“The situation at present is that anybody can get into teaching. That would be lethal for the legal or medical professions. When you have the luxury of a culture where teachers are trusted as professionals, it spreads throughout the society, including children and young people. If parents think anybody can teach and the teachers in a school are nothing special, the kids will learn that from them. They will treat teachers in the same way.”
He isn’t worried that more rigorous entry standards will prevent young people applying, leading to the sort of teacher shortage that tends to panic right-wing media.
“When we require a more rigorous degree, it will attract higher quality candidates to consider teaching. Countries all around the world are currently redesigning teacher education to make entry into the profession harder. Young people don’t look for the easy way out, they look for things that very few people can do.”
Of course, fair funding will play a key role in making teaching more desirable. Sahlberg is concerned by the number of teachers who drop out of the profession within the first five years, leading to a dearth of experience and knowledge. If higher salaries would help stem that exodus, he would be in favour of governments spending more on wages.
But his main concern is the lack of fair funding across the Australian school system. Non-government schools often receive more public money than government schools, while government schools accommodate 85% of special needs and indigenous children who would most benefit from increased funding. Sahlberg stands by the first Gonski report, which pointed out that federal money was not being spent where it was actually needed.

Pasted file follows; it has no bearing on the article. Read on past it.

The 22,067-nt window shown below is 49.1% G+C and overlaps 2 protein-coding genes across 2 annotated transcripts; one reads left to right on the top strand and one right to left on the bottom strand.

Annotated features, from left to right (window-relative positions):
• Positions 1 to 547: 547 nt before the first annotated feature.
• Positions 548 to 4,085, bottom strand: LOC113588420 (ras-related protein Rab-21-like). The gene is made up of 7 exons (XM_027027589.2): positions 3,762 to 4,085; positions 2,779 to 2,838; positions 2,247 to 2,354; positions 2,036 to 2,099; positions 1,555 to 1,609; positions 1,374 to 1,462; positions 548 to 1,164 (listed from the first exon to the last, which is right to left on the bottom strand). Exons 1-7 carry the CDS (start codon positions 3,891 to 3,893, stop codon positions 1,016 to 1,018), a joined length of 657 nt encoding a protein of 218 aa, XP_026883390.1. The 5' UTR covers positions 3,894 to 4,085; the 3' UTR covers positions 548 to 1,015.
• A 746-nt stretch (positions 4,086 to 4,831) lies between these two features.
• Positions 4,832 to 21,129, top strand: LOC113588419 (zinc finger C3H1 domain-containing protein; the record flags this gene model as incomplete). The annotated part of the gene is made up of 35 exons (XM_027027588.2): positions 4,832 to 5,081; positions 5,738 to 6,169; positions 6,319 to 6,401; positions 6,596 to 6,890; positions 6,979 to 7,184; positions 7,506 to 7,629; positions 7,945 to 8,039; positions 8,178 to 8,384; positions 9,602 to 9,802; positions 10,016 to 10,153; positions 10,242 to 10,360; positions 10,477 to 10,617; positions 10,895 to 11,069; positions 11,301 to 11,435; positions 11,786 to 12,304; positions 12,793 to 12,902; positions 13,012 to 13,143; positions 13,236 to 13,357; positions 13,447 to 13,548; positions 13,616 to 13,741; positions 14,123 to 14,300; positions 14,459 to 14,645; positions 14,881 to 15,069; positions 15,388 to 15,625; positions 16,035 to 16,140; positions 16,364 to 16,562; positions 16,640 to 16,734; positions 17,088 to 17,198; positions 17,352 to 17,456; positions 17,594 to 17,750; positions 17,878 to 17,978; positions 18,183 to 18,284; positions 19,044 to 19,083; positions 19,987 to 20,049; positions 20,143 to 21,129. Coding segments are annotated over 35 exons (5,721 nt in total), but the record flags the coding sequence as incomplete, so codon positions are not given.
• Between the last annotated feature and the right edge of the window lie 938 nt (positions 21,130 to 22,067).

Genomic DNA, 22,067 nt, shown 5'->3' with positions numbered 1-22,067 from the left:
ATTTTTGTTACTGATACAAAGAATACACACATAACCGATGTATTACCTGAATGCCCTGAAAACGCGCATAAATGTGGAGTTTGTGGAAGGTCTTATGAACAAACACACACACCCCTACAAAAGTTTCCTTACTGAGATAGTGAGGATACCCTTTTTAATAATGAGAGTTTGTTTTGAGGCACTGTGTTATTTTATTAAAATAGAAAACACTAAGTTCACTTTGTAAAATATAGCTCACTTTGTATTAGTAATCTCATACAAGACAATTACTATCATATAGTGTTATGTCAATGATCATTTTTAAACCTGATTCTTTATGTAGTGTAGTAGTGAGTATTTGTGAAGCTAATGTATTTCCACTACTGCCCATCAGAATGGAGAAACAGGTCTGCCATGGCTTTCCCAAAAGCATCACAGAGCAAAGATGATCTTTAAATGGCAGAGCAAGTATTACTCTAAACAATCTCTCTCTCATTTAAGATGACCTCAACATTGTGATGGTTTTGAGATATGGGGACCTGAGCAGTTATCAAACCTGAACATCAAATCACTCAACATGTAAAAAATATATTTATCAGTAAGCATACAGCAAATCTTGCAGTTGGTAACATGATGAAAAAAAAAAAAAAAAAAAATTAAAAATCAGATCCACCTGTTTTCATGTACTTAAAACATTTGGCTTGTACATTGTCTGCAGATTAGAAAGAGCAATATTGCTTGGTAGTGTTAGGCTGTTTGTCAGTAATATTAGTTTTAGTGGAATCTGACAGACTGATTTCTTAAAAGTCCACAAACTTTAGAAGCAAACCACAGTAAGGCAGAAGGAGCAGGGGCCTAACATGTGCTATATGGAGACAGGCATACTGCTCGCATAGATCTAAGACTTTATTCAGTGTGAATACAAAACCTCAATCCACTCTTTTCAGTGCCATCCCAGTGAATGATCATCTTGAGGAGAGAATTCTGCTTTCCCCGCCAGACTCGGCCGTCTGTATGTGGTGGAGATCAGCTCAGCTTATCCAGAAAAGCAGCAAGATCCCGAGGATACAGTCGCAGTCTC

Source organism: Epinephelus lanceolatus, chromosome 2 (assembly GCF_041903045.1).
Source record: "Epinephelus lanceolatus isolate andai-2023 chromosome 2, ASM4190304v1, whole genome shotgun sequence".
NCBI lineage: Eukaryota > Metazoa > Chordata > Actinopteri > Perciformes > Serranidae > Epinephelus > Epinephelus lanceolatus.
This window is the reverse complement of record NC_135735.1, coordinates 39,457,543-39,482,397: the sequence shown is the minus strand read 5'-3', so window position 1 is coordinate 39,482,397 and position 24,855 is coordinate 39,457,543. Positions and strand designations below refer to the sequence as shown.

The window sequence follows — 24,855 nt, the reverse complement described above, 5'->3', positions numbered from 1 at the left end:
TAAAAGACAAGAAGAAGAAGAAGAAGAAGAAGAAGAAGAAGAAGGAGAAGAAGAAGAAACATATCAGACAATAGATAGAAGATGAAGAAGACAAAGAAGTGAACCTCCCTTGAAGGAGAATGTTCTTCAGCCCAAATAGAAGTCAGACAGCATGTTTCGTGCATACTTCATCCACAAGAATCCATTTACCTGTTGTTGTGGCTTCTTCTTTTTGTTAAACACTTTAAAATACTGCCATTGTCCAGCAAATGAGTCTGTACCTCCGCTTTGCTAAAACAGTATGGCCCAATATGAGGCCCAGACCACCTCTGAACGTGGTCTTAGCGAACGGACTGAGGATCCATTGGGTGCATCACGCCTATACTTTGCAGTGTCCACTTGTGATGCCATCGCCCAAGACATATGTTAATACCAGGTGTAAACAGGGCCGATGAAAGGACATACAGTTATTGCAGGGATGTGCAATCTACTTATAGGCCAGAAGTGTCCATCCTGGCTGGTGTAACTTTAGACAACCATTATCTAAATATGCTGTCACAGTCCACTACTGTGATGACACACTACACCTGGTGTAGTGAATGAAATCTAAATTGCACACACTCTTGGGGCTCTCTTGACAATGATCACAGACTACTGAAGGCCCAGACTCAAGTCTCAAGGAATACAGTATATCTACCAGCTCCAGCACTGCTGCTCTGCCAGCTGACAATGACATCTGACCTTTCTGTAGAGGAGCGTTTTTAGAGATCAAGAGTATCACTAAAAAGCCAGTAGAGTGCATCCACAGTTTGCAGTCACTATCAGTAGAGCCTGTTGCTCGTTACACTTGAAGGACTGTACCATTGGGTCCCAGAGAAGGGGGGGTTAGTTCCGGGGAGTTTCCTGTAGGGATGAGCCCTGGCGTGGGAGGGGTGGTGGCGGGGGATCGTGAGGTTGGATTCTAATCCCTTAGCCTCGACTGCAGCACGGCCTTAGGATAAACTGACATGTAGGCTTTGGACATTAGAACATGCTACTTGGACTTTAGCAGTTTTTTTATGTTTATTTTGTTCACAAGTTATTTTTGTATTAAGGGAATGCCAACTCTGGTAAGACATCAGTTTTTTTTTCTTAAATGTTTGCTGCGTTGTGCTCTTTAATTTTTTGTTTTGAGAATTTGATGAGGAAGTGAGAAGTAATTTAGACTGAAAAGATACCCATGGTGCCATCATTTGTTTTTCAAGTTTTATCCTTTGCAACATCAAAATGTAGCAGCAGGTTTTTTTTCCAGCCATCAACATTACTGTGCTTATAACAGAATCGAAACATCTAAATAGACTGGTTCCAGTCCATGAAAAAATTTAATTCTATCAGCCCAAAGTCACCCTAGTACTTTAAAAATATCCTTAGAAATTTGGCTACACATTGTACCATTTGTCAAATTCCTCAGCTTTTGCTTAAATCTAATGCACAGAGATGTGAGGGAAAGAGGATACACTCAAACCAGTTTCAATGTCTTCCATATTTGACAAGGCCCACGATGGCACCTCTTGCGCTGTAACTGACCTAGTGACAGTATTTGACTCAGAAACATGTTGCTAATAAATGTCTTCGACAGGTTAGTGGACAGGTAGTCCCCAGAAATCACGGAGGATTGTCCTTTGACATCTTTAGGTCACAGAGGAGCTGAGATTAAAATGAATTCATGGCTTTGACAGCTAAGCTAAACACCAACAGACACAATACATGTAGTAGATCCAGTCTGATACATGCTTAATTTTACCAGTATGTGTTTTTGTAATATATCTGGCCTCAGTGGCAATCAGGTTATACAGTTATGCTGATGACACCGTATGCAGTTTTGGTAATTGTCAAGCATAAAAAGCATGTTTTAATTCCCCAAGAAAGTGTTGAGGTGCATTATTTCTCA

“It’s going to be very difficult to move the needle towards more equitable education in Australia unless the funding somehow changes towards needs-based funding. Australia has one of the most segregated education systems in the world, with the biggest proportion of disadvantaged children going to disadvantaged schools than any other country.”
As far as he’s concerned, addressing this inequity will be essential if Australia genuinely wants to improve its education results. Instead of encouraging teachers to limit their teaching to fit the narrow demands of the NAPLAN test – essentially gaming the system – governments should commit to fair, needs-based funding and address the root causes. Sahlberg is modest about the Gonski Institute’s chances of fixing the system, but says it has a key role to play in changing the conversation around schools education in this country.
“We can try to change the conversation and the quality of public debate. Most educators don’t actually know about how the money is spent or what’s happening in other countries. What the OECD is now saying is that, when equity doesn’t improve, improving the quality of learning outcomes becomes very difficult.”
“For Australia, investing heavily in improving equity will be the best way to improve the learning outcomes for everyone in the system.”
He’s confident a change is coming. When I ask him what he hopes Australian schools will look like in five years, should he be successful, his vision is clear.
“In five years from now, if I’m successful in what I want to do, there will be many more schools in Australia who allow their children to have more time to play, more time to themselves and who are less concerned about academic achievement. I hope there will be more communities where parents and elders will realise that equity is the way forward. My hope and expectation is the time will come.”